BLOOMINGTON, Minn. —Doug Pederson was surrounded by a group of reporters in the Philadelphia Eagles’ locker room on Sunday night, his voice loud and confident, blazing with elation.

He had just one more question left to answer, mercifully, before he could re-join the Super Bowl celebration, one more question before he could share the moment with the group of men who now revere him following their thrilling 41-33 victory over the defending champion New England Patriots in Super Bowl LII at U.S. Bank Stadium.

And as the gaggle of reporters each yelled their questions out, hoping to get the last one in, Pederson turned to his left and chose to answer a question from Kansas City. It was about his mentor, Andy Reid, and on a night he’d been asked everything under the sun, he couldn’t let the highlight of his professional career end without a word on the man he lovingly calls his mentor. Reid counts Pederson as one of seven NFL coaches who once learned under him.

“He obviously gave me the ability to lead and be myself,” said Pederson, a former NFL quarterback who joined Baltimore’s John Harbaugh as the members of Reid’s coaching tree to win Super Bowls as head coaches. “He taught me a lot through playcalling and the different things that have allowed us to be successful. He’s been a big mentor for me.”

Reid was quick to congratulate Pederson via text following his win over the Minnesota Vikings in the NFC Championship Game on Jan. 21, and with good reason. Back when he was the Philadelphia Eagles’ coach, Reid first hired Pederson as an offensive quality control coach in 2009, and promoted him to quarterbacks coach a few years later. Pederson eventually served as Reid’s offensive coordinator in Kansas City from 2013-15.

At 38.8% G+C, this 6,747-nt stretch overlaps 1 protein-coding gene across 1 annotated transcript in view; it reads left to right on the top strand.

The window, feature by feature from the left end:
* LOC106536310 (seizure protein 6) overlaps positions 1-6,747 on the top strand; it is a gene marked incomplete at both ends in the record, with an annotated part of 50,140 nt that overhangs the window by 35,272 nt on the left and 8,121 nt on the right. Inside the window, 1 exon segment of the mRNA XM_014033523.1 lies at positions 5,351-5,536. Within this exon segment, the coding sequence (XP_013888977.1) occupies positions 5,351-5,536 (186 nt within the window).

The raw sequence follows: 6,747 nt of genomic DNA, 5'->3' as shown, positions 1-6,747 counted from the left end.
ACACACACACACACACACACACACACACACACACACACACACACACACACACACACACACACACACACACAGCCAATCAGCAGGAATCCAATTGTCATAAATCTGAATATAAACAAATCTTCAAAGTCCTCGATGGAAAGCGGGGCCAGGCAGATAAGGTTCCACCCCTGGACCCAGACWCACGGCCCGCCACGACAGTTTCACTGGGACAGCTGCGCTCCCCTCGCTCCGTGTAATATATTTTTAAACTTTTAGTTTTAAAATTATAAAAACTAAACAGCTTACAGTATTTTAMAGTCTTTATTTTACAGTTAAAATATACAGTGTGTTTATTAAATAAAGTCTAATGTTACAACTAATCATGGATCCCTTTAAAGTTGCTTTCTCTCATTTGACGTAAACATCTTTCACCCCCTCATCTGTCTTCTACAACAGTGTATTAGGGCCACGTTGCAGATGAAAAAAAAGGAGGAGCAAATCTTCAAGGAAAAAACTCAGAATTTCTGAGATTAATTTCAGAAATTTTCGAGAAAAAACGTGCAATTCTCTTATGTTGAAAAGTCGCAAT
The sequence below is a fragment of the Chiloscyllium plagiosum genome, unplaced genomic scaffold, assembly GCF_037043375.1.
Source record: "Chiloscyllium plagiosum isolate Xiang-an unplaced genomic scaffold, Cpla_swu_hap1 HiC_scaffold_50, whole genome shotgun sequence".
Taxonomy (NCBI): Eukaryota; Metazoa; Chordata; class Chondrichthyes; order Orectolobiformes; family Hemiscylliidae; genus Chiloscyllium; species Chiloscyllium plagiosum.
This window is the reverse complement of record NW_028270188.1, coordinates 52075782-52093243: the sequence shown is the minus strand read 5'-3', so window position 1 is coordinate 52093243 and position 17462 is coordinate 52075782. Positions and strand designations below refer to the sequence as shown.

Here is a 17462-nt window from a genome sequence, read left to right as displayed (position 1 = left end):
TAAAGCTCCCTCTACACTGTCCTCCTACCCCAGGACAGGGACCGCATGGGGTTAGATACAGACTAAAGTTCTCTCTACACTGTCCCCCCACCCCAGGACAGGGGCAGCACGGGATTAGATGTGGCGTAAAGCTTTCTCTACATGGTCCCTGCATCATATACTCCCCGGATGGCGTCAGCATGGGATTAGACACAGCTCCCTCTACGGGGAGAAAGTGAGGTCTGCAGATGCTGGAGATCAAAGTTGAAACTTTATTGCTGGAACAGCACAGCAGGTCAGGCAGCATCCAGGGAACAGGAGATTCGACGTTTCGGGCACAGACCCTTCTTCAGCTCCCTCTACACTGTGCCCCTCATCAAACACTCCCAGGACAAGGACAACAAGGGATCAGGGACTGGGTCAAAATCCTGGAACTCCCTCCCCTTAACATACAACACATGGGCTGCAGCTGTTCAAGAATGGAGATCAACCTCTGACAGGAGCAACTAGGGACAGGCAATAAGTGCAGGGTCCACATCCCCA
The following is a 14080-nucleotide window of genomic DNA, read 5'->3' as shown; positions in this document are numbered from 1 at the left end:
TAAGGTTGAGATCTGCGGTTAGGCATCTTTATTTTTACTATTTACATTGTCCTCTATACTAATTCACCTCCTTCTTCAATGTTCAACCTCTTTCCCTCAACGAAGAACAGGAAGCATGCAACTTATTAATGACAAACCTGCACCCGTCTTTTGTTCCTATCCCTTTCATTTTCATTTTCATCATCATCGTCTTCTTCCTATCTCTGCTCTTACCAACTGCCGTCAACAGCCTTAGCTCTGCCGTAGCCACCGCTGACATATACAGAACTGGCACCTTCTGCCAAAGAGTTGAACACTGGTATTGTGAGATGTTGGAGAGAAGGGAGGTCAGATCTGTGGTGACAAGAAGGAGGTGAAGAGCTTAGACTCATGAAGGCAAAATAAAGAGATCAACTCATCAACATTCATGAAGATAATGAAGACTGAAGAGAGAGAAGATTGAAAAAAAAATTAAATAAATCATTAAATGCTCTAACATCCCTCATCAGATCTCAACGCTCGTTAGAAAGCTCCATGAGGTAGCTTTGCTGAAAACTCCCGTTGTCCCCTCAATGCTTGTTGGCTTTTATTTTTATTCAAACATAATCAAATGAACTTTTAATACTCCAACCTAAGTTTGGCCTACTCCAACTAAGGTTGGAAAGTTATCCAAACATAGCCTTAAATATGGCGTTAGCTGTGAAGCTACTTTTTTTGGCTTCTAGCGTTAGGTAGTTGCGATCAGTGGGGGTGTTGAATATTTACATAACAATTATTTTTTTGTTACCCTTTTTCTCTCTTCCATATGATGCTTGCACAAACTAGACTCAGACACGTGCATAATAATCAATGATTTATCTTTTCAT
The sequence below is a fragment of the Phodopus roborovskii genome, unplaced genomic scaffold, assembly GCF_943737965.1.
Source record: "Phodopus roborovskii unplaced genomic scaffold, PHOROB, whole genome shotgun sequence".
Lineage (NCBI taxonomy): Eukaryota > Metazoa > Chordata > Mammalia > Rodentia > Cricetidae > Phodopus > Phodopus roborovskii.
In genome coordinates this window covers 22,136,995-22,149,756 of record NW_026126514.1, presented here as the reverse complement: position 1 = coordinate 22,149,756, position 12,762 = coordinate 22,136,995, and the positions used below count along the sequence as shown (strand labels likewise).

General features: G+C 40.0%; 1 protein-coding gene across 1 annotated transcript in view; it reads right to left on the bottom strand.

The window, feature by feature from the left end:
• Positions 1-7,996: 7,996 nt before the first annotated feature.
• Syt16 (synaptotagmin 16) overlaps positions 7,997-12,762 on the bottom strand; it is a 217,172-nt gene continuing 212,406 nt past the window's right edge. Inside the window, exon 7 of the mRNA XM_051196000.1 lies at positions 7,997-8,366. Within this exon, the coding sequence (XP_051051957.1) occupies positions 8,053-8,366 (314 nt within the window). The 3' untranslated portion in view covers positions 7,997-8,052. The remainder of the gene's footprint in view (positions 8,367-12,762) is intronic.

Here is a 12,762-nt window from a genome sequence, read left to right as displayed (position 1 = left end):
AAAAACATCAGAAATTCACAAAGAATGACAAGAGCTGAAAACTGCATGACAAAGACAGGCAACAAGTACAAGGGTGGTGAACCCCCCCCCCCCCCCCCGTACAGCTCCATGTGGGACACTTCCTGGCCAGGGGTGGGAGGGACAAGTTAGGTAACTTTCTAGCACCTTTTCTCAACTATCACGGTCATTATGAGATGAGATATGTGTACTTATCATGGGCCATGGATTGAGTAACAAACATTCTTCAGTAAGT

What’s more, in the months leading up to Pederson’s hire as the Eagles’ head coach in January 2016, Reid empowered Pederson by giving him more input in the offensive game plan, giving Pederson an important play-calling checkmark in an area all owners want their head coaches to have.

On Sunday, the aggressive approach that Pederson learned under Reid paid off in a big way, as he made two fourth-down calls that led to touchdowns in one of the all-time greatest Super Bowl shootouts.

“Doug Pederson is unbelievable,” Eagles tight end Brent Celek said. “The play-calling, man. Tonight he let loose.”

Particularly late in second quarter, when Pederson _ whose Eagles were nursing a three-point lead _ had the guts to not only eschew a field-goal attempt, but also call an end-around pass from tight end Trey Burton to quarterback Nick Foles on fourth-and-goal from the 2-yard line. That touchdown put the Eagles ahead by 10 at the break instead of six.

“That play, we’ve been working on it for the last couple of weeks, and we just needed the right time, right opportunity,” Pederson said. “The guys executed it brilliantly.”

The additional four points that resulted from that play-call made a difference at the end of the game, when the Patriots had the ball back at their own 25 with a little over two minutes left. Instead of trailing by one, New England trailed by five, which meant they needed a touchdown, not a field goal.